HISTORY OF AVIATOR AND PILOT WATCH. PART ONE: THE UNEXPECTED SANTOS BY CARTIER
Who was the first man flying an airplane? It depends on what we name an airplane: if an airplane is a device which flies and it’s heavier than the air, then American Wright brothers Orville and Wilbur were the first ones who in Kitty Hawk (NC) back in 1903 achieved the feat.
If an airplane, instead, is a device heavier than the air that takes off by itself from the ground, flies and lands, then the Franco-Brazilian Alberto Santos-Dumont was the one who made the first flight in paris back in 1906.
The difference is that Wright’s Flyer I flew because it was launched by using a catapult. And the difference of course also depends on who you ask: for a European the flight of Santos-Dumont is undoubtedly the starting point, while for an American the Wright brothers were the pioneers. For the rules set at the time by the Fédération Aéronautique Internationale, Santos-Dumont is the first man who flew on board a device that fulfilled what precisely those rules set.
Whoever the inventor is according to technical or geographical point of view, we may agree that the first pilot or aviator watch is the one that at that very moment one or the other carried in his pocket. Not to mention that several decades before both flights, humans flew balloons, and the "pilots" of those balloons wore pocket watches. But we have to set a starting point, so we’ll just talk about airplane pilots.
So back in Paris in 1906, let’s figure out that our hero Alberto Santos-Dumont after his successful flight went to Maxxim's or any other fancy restaurant to celebrate his achievement with some pals, and among them, the jeweler and watchmaker Louis Cartier. At some point the aviator told him that it was difficult checking his watch while handling the airplane controls ... et voilá, Cartier created the first ever aviator watch: the Cartier Santos, paying tribute to his pilot friend.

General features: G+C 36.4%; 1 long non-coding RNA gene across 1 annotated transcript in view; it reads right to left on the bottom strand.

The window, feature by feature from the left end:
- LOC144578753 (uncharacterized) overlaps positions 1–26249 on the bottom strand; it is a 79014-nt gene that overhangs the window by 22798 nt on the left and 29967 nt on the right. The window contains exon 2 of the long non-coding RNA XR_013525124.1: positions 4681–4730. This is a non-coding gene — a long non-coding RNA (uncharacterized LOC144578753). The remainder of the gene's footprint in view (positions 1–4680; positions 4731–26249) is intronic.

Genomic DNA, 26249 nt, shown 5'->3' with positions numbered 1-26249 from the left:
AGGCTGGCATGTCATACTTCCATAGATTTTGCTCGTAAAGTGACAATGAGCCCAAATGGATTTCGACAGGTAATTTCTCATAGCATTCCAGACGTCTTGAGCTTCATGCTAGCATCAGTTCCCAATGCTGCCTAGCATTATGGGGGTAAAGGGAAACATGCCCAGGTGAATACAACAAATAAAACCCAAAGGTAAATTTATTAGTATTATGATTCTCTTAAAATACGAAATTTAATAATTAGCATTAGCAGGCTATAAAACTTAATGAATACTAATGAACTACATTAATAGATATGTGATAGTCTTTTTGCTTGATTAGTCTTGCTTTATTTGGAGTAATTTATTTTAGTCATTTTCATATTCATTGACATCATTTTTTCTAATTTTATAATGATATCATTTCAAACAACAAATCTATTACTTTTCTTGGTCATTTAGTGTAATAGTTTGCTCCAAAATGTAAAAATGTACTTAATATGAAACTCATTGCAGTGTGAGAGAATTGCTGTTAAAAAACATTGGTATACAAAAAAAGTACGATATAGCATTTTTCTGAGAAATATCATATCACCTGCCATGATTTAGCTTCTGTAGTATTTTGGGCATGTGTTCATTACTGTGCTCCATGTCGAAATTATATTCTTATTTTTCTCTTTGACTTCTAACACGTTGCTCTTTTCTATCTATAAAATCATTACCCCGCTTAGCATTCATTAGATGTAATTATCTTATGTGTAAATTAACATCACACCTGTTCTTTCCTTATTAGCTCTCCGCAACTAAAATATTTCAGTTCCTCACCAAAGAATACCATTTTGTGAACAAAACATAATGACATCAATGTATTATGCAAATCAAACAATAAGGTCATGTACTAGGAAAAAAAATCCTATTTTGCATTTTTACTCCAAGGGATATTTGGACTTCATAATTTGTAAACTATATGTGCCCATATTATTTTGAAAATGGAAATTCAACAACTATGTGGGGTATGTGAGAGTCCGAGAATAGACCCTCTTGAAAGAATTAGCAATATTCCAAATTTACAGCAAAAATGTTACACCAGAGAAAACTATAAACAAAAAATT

It was simply a wristwatch. Some decades before Patek Philippe made wristwatches, but they were exclusively used by the ladies: gentlemen used only pocket watches, so the Cartier Santos developed by Louis Cartier along with movements maker Edmond Jäger was basically a wristwatch with a leather strap to be checked with the hands on the aircraft flight controls.
The Cartier Santos became almost as famous as Santos-Dumont: the celebrity of Alberto made his Cartier a success since 1911 (when it went on sale), and became a "must have" for every elegant Parisian gentleman (and from any other place) who wanted to be fashionable, at a time when novelties and technology developed quickly.
Meanwhile, Santos-Dumont continued developing his aircrafts and making exhibitions all over Europe. His N.19 was in 1908 the first ever airplane on sale, with a wooden frame, open fuselage and a choose of three different engines. It was delivered in two weeks and by 1909 reached 120 km/h.
Thus, Alberto's aircraft and Louis' wristwatch were a great success that anticipated the future success of aviation.
Shortly after, aviators like Louis Blériot, Henri Farman or Roland Garros achieved great success, by flying across the English Channel to name just one. And shortly after too, WW1 started, which would have a dramatic importance in the development of aviation, and of course also in the pilot and aviator watches. We will talk about this in the following chapters.
Today more than 100 years later, the updated Santos by Cartier is still on sale: you can find it made of yellow, white or pink gold, platinum, stainless steel, carbon fiber, ceramics...
We may say that its squared shape is no longer fashionable: before WW2, aviator watches (and most of the rest) followed the round shape, since the specifications of the Ministry of Armament of the 3rd Reich set the specifications for observer’s watches (B-Uhren), of which we will speak extensively.
Even so, a Cartier is always a Cartier, and although few today relate it to aviation, it is fair to recognize that this classic-looking watch was the first pilot's watch as we know today that category of watches.